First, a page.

Blair T. Hunt (1888-1978) is a name every Memphian should know. Many may remember Hunt as the principal of Booker T. Washington High School, a job he held for 24 years, or, as the pastor of Mississippi Boulevard Christian Church, a position he maintained from 1921-1973, but what many people do not know about are his efforts behind the scenes in search of equality in Memphis.
For the early twentieth century, Hunt was an anomaly: he had a college education. He spent time at LeMoyne-Owen Institute, Morehouse College, Tennessee State, and Harvard.
He returned to Memphis in 1913 and took a position with the Memphis Public Schools. He was one of only three African-Americans to have a degree in education.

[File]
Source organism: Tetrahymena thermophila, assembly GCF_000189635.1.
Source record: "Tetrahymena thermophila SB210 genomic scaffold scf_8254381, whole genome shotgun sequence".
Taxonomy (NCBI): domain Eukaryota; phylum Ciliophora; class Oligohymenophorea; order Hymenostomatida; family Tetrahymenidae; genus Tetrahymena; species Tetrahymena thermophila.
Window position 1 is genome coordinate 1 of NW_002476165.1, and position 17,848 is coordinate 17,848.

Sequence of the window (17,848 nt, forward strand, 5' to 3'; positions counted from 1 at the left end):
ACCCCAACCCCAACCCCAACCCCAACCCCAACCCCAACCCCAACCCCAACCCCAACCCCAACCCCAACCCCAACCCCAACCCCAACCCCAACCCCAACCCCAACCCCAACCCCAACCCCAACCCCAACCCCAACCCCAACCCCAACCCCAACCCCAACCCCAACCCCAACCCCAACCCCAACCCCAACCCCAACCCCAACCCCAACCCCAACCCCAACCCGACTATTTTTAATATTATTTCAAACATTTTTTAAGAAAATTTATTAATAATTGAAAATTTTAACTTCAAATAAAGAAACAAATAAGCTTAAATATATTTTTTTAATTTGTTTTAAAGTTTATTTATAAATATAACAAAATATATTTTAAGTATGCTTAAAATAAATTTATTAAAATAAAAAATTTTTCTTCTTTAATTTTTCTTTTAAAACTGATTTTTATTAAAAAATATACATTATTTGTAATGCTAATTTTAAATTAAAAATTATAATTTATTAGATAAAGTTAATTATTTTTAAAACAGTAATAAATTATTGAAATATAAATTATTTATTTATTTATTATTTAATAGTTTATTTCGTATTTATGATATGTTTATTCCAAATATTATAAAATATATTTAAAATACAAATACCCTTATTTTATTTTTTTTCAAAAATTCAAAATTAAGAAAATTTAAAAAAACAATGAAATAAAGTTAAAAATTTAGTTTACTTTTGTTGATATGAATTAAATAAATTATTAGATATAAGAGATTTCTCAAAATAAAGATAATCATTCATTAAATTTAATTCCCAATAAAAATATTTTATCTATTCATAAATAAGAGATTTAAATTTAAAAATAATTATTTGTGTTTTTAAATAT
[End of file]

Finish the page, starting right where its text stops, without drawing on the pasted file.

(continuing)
Hunt was a veteran of World War I, and, after experiencing the treatment of black soldiers, he became a champion for the cause of equality. He worked hard to educate the poor, young black students in his charge in hopes of a brighter future.
Hunt also worked behind the scenes as the liaison between the black community of Memphis and the Crump administration. Many in the black community criticized him for trading support for favors, but, in the political realities of the time, he kept the voices of the Memphis African-American community alive.
Hunt spent his life trying to improve Memphis and was a founding member of the Memphis Urban League and the “Negro YMCA.”
Hunt's life deserves recognition as one who sought to build bridges and tear down walls.